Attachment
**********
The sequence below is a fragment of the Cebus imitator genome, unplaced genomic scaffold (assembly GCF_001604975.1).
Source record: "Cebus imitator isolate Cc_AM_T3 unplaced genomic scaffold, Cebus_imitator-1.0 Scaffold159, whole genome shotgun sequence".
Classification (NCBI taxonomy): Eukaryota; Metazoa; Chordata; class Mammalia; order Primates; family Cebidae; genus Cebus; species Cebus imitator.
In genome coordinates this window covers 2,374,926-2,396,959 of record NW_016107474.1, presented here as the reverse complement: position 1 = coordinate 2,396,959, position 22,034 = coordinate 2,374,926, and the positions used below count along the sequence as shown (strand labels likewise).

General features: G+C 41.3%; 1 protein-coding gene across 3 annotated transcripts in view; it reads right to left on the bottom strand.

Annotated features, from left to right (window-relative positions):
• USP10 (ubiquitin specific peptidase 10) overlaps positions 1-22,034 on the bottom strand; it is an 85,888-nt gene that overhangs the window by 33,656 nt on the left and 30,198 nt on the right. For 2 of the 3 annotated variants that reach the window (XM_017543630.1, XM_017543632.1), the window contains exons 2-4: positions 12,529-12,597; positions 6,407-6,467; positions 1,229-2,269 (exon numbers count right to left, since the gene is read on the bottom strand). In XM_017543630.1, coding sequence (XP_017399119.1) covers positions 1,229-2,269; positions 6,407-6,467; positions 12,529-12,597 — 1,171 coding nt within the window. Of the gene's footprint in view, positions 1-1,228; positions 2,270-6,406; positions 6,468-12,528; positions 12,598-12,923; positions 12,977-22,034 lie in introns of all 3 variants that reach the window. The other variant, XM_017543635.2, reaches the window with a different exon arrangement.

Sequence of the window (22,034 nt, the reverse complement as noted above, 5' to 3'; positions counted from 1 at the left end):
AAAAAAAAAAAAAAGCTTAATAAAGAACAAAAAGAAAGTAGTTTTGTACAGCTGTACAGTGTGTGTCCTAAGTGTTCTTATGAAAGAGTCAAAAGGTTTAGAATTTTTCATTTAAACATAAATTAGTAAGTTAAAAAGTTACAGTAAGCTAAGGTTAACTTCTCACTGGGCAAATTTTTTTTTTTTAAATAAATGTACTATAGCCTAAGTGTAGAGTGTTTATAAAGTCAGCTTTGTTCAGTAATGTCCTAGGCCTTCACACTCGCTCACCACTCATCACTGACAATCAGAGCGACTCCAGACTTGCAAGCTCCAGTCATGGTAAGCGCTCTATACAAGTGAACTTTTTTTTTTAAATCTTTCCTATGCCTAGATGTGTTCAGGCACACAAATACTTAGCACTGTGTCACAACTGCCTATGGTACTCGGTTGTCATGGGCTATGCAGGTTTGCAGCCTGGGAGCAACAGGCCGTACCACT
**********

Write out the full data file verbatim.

The sequence below is a fragment of the Cebus imitator genome, unplaced genomic scaffold (assembly GCF_001604975.1).
Source record: "Cebus imitator isolate Cc_AM_T3 unplaced genomic scaffold, Cebus_imitator-1.0 Scaffold159, whole genome shotgun sequence".
Classification (NCBI taxonomy): Eukaryota; Metazoa; Chordata; class Mammalia; order Primates; family Cebidae; genus Cebus; species Cebus imitator.
In genome coordinates this window covers 2,374,926-2,396,959 of record NW_016107474.1, presented here as the reverse complement: position 1 = coordinate 2,396,959, position 22,034 = coordinate 2,374,926, and the positions used below count along the sequence as shown (strand labels likewise).

General features: G+C 41.3%; 1 protein-coding gene across 3 annotated transcripts in view; it reads right to left on the bottom strand.

Annotated features, from left to right (window-relative positions):
• USP10 (ubiquitin specific peptidase 10) overlaps positions 1-22,034 on the bottom strand; it is an 85,888-nt gene that overhangs the window by 33,656 nt on the left and 30,198 nt on the right. For 2 of the 3 annotated variants that reach the window (XM_017543630.1, XM_017543632.1), the window contains exons 2-4: positions 12,529-12,597; positions 6,407-6,467; positions 1,229-2,269 (exon numbers count right to left, since the gene is read on the bottom strand). In XM_017543630.1, coding sequence (XP_017399119.1) covers positions 1,229-2,269; positions 6,407-6,467; positions 12,529-12,597 — 1,171 coding nt within the window. Of the gene's footprint in view, positions 1-1,228; positions 2,270-6,406; positions 6,468-12,528; positions 12,598-12,923; positions 12,977-22,034 lie in introns of all 3 variants that reach the window. The other variant, XM_017543635.2, reaches the window with a different exon arrangement.

Sequence of the window (22,034 nt, the reverse complement as noted above, 5' to 3'; positions counted from 1 at the left end):
AAAAAAAAAAAAAAGCTTAATAAAGAACAAAAAGAAAGTAGTTTTGTACAGCTGTACAGTGTGTGTCCTAAGTGTTCTTATGAAAGAGTCAAAAGGTTTAGAATTTTTCATTTAAACATAAATTAGTAAGTTAAAAAGTTACAGTAAGCTAAGGTTAACTTCTCACTGGGCAAATTTTTTTTTTTTAAATAAATGTACTATAGCCTAAGTGTAGAGTGTTTATAAAGTCAGCTTTGTTCAGTAATGTCCTAGGCCTTCACACTCGCTCACCACTCATCACTGACAATCAGAGCGACTCCAGACTTGCAAGCTCCAGTCATGGTAAGCGCTCTATACAAGTGAACTTTTTTTTTTAAATCTTTCCTATGCCTAGATGTGTTCAGGCACACAAATACTTAGCACTGTGTCACAACTGCCTATGGTACTCGGTTGTCATGGGCTATGCAGGTTTGCAGCCTGGGAGCAACAGGCCGTACCACT